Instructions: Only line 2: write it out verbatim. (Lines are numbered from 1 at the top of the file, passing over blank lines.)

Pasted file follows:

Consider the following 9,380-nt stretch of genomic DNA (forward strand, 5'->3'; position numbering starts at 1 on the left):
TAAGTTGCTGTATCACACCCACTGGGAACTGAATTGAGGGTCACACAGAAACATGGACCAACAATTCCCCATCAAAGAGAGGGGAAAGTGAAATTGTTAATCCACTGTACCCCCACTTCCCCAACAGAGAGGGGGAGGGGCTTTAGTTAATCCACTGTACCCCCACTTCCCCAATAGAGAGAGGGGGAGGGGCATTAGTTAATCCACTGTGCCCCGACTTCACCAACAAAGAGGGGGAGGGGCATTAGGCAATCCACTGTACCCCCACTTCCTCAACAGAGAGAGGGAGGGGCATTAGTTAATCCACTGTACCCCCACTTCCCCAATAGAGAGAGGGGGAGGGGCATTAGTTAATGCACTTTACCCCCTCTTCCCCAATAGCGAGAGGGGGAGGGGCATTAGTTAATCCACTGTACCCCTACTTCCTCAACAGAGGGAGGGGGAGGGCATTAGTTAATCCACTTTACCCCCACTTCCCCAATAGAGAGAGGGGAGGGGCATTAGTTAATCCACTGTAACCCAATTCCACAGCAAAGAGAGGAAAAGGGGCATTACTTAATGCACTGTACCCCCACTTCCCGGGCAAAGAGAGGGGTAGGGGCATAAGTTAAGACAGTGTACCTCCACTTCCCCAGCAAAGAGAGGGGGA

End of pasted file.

TAAGTTGCTGTATCACACCCACTGGGAACTGAATTGAGGGTCACACAGAAACATGGACCAACAATTCCCCATCAAAGAGAGGGGAAAGTGAAATTGTTAATCCACTGTACCCCCACTTCCCCAACAGAGAGGGGGAGGGGCTTTAGTTAATCCACTGTACCCCCACTTCCCCAATAGAGAGAGGGGGAGGGGCATTAGTTAATCCACTGTGCCCCGACTTCACCAACAAAGAGGGGGAGGGGCATTAGGCAATCCACTGTACCCCCACTTCCTCAACAGAGAGAGGGAGGGGCATTAGTTAATCCACTGTACCCCCACTTCCCCAATAGAGAGAGGGGGAGGGGCATTAGTTAATGCACTTTACCCCCTCTTCCCCAATAGCGAGAGGGGGAGGGGCATTAGTTAATCCACTGTACCCCTACTTCCTCAACAGAGGGAGGGGGAGGGCATTAGTTAATCCACTTTACCCCCACTTCCCCAATAGAGAGAGGGGAGGGGCATTAGTTAATCCACTGTAACCCAATTCCACAGCAAAGAGAGGAAAAGGGGCATTACTTAATGCACTGTACCCCCACTTCCCGGGCAAAGAGAGGGGTAGGGGCATAAGTTAAGACAGTGTACCTCCACTTCCCCAGCAAAGAGAGGGGGA